Soured Deal Between Rapper 50 Cent and Boxer Floyd Mayweather Teaches Valuable Financial Lessons

by Lynnette Khalfani-Cox, The Money Coach on November 21, 2012

in Personal Finance


Anytime you and another person plan to have any dealings that involve money, you should put the terms of the deal in writing.

 

This wisdom goes for roommates who plan to live together, people who loan money to relatives, friends who start a business together, and even for celebrities who plan to launch joint ventures.

 

Unfortunately, too many people do “handshake” deals or they simply rely on someone’s word that everyone involved will follow through as initially planned.

 

But even well known multi-millionaires can break their word when it comes to money matters.


 

The latest example of such a situation involves rapper 50 Cent and professional boxer Floyd Mayweather.

 

It seems 50 Cent, whose real name is Curtis Jackson, allegedly had an oral agreement with the boxing champ, Mayweather.

 

The two men planned to start a fight promotion business called The Money Team, or TMT Promotions. But it didn’t pan out – and things have gone badly pretty quickly.

 

Mixing Friendship and Business

 

In retrospect, it probably seemed easy enough in the beginning.

 

After all, Mayweather is an undefeated boxing great. And 50 Cent, while best known as a music mogul, also happens to be a huge boxing aficionado. He even previously had a boxing promoter’s license in New York.

 

Besides, these guys were very good friends. For Mayweather’s 35th birthday earlier this year, 50 bought his former close pal a tricked out $500,000 custom-made Formula One car. Both men had also previously done business together, though on a much smaller scale than their planned boxing-promotion venture.

 

But Mayweather also recently went to county jail in Las Vegas for two months. According to published reports, while Mayweather was locked up, he was reportedly encouraged – by 50 Cent and others – to take the reins of his own business affairs and oust his long-time advisor, Al Haymon.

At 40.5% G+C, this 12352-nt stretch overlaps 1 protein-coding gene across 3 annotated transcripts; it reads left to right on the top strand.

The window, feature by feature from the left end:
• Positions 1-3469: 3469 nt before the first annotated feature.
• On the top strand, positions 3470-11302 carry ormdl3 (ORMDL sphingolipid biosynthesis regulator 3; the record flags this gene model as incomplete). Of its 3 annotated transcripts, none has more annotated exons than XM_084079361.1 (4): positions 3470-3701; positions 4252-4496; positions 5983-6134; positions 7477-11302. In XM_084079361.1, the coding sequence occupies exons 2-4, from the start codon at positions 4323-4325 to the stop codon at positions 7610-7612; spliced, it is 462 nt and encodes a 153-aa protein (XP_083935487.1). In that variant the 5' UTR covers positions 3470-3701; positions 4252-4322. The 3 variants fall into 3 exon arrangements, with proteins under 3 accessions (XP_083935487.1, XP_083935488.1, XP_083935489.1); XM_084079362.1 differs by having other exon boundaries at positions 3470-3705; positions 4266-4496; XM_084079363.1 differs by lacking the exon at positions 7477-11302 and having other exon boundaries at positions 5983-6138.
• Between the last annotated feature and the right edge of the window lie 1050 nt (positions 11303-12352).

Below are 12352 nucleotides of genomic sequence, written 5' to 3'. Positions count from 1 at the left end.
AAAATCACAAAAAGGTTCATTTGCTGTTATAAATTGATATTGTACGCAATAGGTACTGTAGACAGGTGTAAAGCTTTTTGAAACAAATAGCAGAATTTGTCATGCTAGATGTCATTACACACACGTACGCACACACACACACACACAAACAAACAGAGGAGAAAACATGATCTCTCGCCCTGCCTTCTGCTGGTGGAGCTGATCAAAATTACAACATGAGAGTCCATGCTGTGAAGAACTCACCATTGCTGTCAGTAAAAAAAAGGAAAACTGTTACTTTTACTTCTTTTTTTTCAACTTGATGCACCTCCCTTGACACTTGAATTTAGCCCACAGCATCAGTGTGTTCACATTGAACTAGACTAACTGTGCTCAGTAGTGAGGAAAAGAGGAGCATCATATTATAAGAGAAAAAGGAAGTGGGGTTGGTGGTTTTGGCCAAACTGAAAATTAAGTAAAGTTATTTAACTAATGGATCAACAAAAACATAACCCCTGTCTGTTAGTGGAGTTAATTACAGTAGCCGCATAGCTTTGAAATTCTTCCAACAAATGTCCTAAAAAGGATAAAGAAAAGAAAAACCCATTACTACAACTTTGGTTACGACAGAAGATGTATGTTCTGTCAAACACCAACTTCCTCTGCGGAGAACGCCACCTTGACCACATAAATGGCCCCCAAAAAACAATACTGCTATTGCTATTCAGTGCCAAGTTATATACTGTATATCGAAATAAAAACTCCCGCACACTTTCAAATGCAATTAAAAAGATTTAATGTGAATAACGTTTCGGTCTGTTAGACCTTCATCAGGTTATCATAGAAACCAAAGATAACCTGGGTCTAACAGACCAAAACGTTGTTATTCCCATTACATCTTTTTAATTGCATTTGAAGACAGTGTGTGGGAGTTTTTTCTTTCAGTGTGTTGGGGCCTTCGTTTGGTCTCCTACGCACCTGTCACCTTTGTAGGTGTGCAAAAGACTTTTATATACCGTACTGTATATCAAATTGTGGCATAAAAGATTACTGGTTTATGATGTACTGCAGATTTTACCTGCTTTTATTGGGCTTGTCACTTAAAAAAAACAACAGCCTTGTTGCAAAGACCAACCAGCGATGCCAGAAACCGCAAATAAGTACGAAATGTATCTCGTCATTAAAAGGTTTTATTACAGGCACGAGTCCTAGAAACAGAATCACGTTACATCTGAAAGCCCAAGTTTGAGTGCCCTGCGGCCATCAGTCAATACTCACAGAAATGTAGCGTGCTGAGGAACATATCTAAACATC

However, when Mayweather was released from jail in August, he’d had a change of heart about proceeding with 50 Cent and wanted to do things differently.

 

Meanwhile, though, 50 Cent had plowed ahead, investing time, energy and money into the duo’s planned business venture. The deal was, according to 50 Cent, that both men were supposed to put up half the seed money necessary to get their venture off the ground.

 

All told, 50 Cent coughed up $1.5 million recruiting fighters and another $500,000 to launch the business. But the boxing champ never came through with his half of the money.

 

So the fact that Mayweather changed his mind probably didn’t sit too well with 50 Cent.

 

Nobody knows exactly what went down privately between 50 Cent and “Money Mayweather” a nickname the 35-year-old fighter is also called.

 


But after a public spat, which included dissing each other via Twitter, a reconciliation doesn’t seem likely or imminent – either personally or professionally.

 

Still, 50 Cent is moving forward with the business idea. In November, he received approval in the state of Nevada for a boxing promoter’s license under a new company name, SMS Promotions.